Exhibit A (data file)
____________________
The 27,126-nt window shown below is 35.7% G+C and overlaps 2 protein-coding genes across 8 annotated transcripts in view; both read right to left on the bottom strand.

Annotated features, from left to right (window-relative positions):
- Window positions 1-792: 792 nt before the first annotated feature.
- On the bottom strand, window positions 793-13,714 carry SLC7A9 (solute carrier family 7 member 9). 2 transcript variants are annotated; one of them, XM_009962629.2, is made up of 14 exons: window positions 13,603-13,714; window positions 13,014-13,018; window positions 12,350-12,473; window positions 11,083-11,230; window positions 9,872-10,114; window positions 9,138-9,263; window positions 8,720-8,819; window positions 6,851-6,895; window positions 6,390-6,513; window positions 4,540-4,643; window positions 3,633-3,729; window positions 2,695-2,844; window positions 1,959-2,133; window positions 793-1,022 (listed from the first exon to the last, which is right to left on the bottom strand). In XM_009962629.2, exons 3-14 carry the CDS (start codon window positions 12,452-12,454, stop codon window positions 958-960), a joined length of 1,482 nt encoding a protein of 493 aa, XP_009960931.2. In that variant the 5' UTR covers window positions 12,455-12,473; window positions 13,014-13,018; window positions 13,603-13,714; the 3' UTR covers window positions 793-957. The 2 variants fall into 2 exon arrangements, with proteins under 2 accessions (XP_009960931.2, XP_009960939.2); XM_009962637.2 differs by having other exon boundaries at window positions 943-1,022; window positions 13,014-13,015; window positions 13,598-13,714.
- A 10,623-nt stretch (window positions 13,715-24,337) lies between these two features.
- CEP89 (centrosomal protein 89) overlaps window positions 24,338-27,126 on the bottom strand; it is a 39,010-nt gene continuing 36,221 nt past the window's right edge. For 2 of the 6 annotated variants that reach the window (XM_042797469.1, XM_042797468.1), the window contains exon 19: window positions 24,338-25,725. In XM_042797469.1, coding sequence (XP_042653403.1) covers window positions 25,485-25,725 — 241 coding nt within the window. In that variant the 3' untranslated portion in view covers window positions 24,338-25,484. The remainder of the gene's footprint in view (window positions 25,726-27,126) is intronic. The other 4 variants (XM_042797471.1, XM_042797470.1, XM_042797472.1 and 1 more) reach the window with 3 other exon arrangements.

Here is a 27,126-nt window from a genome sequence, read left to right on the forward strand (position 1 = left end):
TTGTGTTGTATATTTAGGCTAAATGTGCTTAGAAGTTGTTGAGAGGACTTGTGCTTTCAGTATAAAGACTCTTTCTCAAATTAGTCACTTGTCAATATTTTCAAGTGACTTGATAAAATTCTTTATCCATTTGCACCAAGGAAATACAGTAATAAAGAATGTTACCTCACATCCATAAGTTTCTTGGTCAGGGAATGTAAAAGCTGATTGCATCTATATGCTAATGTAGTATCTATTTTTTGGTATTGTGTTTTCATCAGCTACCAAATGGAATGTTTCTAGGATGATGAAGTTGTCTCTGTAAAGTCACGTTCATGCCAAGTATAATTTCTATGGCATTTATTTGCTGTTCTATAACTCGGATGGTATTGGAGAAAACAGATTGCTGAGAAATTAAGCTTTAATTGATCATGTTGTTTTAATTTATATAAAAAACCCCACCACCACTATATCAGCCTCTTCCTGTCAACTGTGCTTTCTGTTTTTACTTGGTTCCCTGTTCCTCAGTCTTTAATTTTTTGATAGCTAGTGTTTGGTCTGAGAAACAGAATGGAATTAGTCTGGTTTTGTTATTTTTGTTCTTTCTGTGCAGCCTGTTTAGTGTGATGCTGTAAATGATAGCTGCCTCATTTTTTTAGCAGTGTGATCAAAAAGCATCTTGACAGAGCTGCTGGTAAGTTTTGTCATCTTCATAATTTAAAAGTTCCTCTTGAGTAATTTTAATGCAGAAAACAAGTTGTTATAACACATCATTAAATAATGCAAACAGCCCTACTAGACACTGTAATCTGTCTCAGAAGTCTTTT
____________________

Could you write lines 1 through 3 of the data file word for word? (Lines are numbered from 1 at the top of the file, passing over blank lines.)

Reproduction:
The 27,126-nt window shown below is 35.7% G+C and overlaps 2 protein-coding genes across 8 annotated transcripts in view; both read right to left on the bottom strand.

Annotated features, from left to right (window-relative positions):
- Window positions 1-792: 792 nt before the first annotated feature.